The degree of detachment within the continental crust during collisional deformation has been widely debated for many years. Two extreme models can be applied to the interpretation of thrust belts; one states that the sedimentary cover is detached from the underlying basement along fault planes with ramp-flat geometries (thin-skinned model). The alternative one states that the basement is also involved in the deformation along crustal-scale ramps (thick-skinned tectonic model).
Recent research from the northern Apennines has shown that thick-skinned tectonic interpretations can readily be applied to the external part of the thrust belt. For example according to some Authors the inversion reinterpretation of the Marche area requires five times less shortening than the alternative and more traditional thin-skinned model. However, inversion interpretations cannot universally be applied to the Apennines. A thin-skinned model still fits well for example for the Bologna-Modena sector in the Northern Apennines. Furthermore well data in the southern Apennines clearly demonstrate the presence of allochthonous thrust sheets transported for several tens of kilometers over largely autochthonous Apulian platform carbonates, and this configuration forms an important hydrocarbon play in this region. The buried Apulian carbonates (6-8 km thick) are deformed by relatively low-displacement, high-angle reverse faults involving the basement. Therefore in the Southern Apennines, a switch from thin-skinned to thick-skinned thrusting appears to have occurred as the Apulian carbonates — and the underlying thick continental lithosphere — were deformed. The Central Apennines sector lies between these two main segments of the orogen and its structural style contains elements of both thin-skinned thrusting and thick-skinned inversion.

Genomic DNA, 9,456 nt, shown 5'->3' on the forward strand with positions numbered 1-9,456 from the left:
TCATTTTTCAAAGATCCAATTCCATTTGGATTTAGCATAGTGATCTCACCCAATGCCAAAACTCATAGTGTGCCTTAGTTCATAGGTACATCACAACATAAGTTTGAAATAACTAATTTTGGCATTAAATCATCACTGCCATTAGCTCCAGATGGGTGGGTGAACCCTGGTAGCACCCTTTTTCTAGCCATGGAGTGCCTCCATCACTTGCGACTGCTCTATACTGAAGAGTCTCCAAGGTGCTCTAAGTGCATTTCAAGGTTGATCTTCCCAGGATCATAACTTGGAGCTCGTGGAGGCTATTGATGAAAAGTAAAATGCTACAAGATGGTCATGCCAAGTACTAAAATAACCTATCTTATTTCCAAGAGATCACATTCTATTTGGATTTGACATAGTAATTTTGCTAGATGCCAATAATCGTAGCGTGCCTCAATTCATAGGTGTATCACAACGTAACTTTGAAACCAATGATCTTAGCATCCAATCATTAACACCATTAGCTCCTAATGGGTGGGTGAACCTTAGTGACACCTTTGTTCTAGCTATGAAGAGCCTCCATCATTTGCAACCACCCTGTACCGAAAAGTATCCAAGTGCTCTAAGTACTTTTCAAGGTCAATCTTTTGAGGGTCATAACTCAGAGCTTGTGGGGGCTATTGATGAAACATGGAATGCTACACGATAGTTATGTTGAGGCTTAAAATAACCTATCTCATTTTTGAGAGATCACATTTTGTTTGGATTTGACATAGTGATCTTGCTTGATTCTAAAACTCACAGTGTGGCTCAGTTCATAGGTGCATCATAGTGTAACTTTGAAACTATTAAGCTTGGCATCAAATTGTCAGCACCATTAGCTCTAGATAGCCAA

Thermal and thermo-chronological data from Mesozoic and Tertiary sequences cropping out in key areas of the Apennines — from the Northern segment to Sicily — have been established in order to provide an independent constraint to its structural style and Neogene-Quaternary orogenic evolution. Thermal data were obtained through organic matter optical analyses, X-ray diffraction of clay mineral assemblages and fluid-inclusions micro-thermometry. Thermo-chronological constraints derive from apatite fission tracks and U-Th/He analyses.
The integration of thermal and thermochronometric data with structural and morphotectonic features allowed us to trace the interplay between thin- and thick skinned structural styles and define modes and times of exhumation of the chain in the light of the interaction between the role of gravity-driven processes and thrust tectonics.